Senate rejects bill barring MTA audio-taping

The Senate rejected a bill Monday night that would have prevented the Maryland Transit Administration from audio-taping passengers' conversations after a vigorous debate over the competing values of safety and privacy.

The 23-22 vote to kill the measure was a victory for Baltimore senators, who were annoyed that they were not consulted in the development of a bill that disproportionately affects their constituents -- many of whom travel on buses through high-crime neighborhoods. Voting unanimously against the bill, they prevailed on a relatively rare maneuver that kills a bill that has passed in committee when it first reaches the floor.

Some city senators said MTA riders deserve to feel safe on buses, rejecting the notion that people expect privacy on public transportation.

"This is a bus, so I'm probably not going to talk about my finances on a bus. I am not going to talk about my private life either," said Sen. Lisa A. Gladden, a Baltimore Democrat.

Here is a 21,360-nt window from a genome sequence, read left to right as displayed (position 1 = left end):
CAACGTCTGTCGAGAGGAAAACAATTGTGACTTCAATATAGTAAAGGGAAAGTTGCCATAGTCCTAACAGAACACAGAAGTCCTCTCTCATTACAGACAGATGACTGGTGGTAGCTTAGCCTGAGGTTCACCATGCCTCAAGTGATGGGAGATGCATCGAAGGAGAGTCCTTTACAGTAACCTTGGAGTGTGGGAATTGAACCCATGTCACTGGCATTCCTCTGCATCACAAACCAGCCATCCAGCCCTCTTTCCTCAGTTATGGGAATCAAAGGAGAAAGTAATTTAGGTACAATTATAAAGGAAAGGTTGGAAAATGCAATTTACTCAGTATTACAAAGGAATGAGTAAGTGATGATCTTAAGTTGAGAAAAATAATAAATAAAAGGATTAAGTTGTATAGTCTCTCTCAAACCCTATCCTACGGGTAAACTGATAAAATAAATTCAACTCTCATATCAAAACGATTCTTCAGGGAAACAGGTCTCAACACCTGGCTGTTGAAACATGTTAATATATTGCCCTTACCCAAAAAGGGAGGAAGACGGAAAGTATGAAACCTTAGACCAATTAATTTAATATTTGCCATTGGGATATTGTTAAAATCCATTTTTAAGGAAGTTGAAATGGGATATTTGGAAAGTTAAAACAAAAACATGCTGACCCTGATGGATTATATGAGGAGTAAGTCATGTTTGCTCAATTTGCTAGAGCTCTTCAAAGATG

But the bill's sponsor, Sen. Jim Brochin, charged that the MTA has "extorted" riders' right to privacy by posting signs saying that those boarding transit vehicles give their consent to be taped.

"You should be able to discuss whatever you want and have a reasonable presumption that Big Brother won't be listening to you," said Brochin, a Baltimore County Democrat.

Sen. Nathaniel McFadden, a Baltimore Democrat who made the motion to reject the bill, said city senators tried to work out a compromise with Brochin, but their efforts were rejected.

"There is an expectation of safety when you get on public transit," he said.

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